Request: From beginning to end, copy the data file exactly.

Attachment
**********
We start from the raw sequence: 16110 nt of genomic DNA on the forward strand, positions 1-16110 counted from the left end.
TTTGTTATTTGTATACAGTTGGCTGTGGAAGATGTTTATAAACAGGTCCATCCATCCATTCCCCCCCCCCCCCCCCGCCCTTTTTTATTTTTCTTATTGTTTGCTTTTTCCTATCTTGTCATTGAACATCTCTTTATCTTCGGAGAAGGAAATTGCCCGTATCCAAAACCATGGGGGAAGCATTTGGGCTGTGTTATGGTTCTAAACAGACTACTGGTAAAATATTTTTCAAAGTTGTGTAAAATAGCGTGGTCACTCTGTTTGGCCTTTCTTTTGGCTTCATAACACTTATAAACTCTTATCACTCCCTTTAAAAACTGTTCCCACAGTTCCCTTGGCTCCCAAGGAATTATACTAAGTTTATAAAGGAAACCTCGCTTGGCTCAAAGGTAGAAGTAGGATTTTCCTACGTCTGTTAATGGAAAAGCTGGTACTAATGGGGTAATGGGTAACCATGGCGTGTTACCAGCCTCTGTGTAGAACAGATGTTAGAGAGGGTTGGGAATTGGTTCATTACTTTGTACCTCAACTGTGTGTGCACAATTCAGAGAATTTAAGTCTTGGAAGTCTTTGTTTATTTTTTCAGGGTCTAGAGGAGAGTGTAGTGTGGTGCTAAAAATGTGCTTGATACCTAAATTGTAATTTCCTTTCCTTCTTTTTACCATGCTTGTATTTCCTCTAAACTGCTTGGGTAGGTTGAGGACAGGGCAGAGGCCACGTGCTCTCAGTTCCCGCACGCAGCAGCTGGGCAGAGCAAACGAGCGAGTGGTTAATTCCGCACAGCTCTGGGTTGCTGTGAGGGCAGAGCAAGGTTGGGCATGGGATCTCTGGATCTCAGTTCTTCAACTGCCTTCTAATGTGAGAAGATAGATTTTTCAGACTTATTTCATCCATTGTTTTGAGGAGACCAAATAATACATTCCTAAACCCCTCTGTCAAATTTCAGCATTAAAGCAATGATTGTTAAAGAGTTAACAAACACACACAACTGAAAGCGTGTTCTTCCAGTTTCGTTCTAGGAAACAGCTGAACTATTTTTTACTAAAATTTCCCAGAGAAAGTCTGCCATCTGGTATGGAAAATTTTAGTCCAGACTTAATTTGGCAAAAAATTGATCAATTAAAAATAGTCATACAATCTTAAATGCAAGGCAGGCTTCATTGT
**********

We start from the raw sequence: 16110 nt of genomic DNA on the forward strand, positions 1-16110 counted from the left end.
TTTGTTATTTGTATACAGTTGGCTGTGGAAGATGTTTATAAACAGGTCCATCCATCCATTCCCCCCCCCCCCCCCCGCCCTTTTTTATTTTTCTTATTGTTTGCTTTTTCCTATCTTGTCATTGAACATCTCTTTATCTTCGGAGAAGGAAATTGCCCGTATCCAAAACCATGGGGGAAGCATTTGGGCTGTGTTATGGTTCTAAACAGACTACTGGTAAAATATTTTTCAAAGTTGTGTAAAATAGCGTGGTCACTCTGTTTGGCCTTTCTTTTGGCTTCATAACACTTATAAACTCTTATCACTCCCTTTAAAAACTGTTCCCACAGTTCCCTTGGCTCCCAAGGAATTATACTAAGTTTATAAAGGAAACCTCGCTTGGCTCAAAGGTAGAAGTAGGATTTTCCTACGTCTGTTAATGGAAAAGCTGGTACTAATGGGGTAATGGGTAACCATGGCGTGTTACCAGCCTCTGTGTAGAACAGATGTTAGAGAGGGTTGGGAATTGGTTCATTACTTTGTACCTCAACTGTGTGTGCACAATTCAGAGAATTTAAGTCTTGGAAGTCTTTGTTTATTTTTTCAGGGTCTAGAGGAGAGTGTAGTGTGGTGCTAAAAATGTGCTTGATACCTAAATTGTAATTTCCTTTCCTTCTTTTTACCATGCTTGTATTTCCTCTAAACTGCTTGGGTAGGTTGAGGACAGGGCAGAGGCCACGTGCTCTCAGTTCCCGCACGCAGCAGCTGGGCAGAGCAAACGAGCGAGTGGTTAATTCCGCACAGCTCTGGGTTGCTGTGAGGGCAGAGCAAGGTTGGGCATGGGATCTCTGGATCTCAGTTCTTCAACTGCCTTCTAATGTGAGAAGATAGATTTTTCAGACTTATTTCATCCATTGTTTTGAGGAGACCAAATAATACATTCCTAAACCCCTCTGTCAAATTTCAGCATTAAAGCAATGATTGTTAAAGAGTTAACAAACACACACAACTGAAAGCGTGTTCTTCCAGTTTCGTTCTAGGAAACAGCTGAACTATTTTTTACTAAAATTTCCCAGAGAAAGTCTGCCATCTGGTATGGAAAATTTTAGTCCAGACTTAATTTGGCAAAAAATTGATCAATTAAAAATAGTCATACAATCTTAAATGCAAGGCAGGCTTCATTGT